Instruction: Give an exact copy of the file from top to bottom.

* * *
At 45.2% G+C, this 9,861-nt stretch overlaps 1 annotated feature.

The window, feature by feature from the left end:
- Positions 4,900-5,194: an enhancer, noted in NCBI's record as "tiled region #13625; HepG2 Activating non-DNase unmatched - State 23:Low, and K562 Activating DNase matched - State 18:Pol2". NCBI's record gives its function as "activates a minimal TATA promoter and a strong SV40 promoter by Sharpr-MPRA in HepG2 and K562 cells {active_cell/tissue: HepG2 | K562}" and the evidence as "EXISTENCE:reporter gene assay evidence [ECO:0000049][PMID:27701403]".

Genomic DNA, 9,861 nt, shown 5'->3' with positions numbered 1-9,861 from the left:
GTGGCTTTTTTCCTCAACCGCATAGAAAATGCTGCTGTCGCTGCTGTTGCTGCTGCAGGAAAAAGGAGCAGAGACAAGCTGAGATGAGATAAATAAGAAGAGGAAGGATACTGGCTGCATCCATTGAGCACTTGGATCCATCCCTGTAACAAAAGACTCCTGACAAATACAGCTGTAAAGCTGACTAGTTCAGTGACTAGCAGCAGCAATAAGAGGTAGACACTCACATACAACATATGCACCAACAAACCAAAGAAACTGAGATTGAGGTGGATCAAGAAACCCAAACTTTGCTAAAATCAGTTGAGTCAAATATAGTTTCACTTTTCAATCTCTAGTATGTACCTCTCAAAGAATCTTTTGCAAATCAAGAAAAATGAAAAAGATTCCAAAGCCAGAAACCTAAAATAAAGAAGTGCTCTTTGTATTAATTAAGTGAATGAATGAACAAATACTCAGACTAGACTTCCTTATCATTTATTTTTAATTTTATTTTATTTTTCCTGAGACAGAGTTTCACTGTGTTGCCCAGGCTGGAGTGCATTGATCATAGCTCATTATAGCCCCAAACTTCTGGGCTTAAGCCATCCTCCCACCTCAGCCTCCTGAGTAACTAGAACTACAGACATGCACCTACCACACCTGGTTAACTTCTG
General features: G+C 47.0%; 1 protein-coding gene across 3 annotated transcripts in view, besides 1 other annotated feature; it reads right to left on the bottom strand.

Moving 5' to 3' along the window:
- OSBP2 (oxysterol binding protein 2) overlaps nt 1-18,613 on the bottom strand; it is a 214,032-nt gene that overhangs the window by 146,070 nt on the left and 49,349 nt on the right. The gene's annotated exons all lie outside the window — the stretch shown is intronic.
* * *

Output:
At 45.2% G+C, this 9,861-nt stretch overlaps 1 annotated feature.

The window, feature by feature from the left end:
- Positions 4,900-5,194: an enhancer, noted in NCBI's record as "tiled region #13625; HepG2 Activating non-DNase unmatched - State 23:Low, and K562 Activating DNase matched - State 18:Pol2". NCBI's record gives its function as "activates a minimal TATA promoter and a strong SV40 promoter by Sharpr-MPRA in HepG2 and K562 cells {active_cell/tissue: HepG2 | K562}" and the evidence as "EXISTENCE:reporter gene assay evidence [ECO:0000049][PMID:27701403]".

Genomic DNA, 9,861 nt, shown 5'->3' with positions numbered 1-9,861 from the left:
GTGGCTTTTTTCCTCAACCGCATAGAAAATGCTGCTGTCGCTGCTGTTGCTGCTGCAGGAAAAAGGAGCAGAGACAAGCTGAGATGAGATAAATAAGAAGAGGAAGGATACTGGCTGCATCCATTGAGCACTTGGATCCATCCCTGTAACAAAAGACTCCTGACAAATACAGCTGTAAAGCTGACTAGTTCAGTGACTAGCAGCAGCAATAAGAGGTAGACACTCACATACAACATATGCACCAACAAACCAAAGAAACTGAGATTGAGGTGGATCAAGAAACCCAAACTTTGCTAAAATCAGTTGAGTCAAATATAGTTTCACTTTTCAATCTCTAGTATGTACCTCTCAAAGAATCTTTTGCAAATCAAGAAAAATGAAAAAGATTCCAAAGCCAGAAACCTAAAATAAAGAAGTGCTCTTTGTATTAATTAAGTGAATGAATGAACAAATACTCAGACTAGACTTCCTTATCATTTATTTTTAATTTTATTTTATTTTTCCTGAGACAGAGTTTCACTGTGTTGCCCAGGCTGGAGTGCATTGATCATAGCTCATTATAGCCCCAAACTTCTGGGCTTAAGCCATCCTCCCACCTCAGCCTCCTGAGTAACTAGAACTACAGACATGCACCTACCACACCTGGTTAACTTCTG
General features: G+C 47.0%; 1 protein-coding gene across 3 annotated transcripts in view, besides 1 other annotated feature; it reads right to left on the bottom strand.

Moving 5' to 3' along the window:
- OSBP2 (oxysterol binding protein 2) overlaps nt 1-18,613 on the bottom strand; it is a 214,032-nt gene that overhangs the window by 146,070 nt on the left and 49,349 nt on the right. The gene's annotated exons all lie outside the window — the stretch shown is intronic.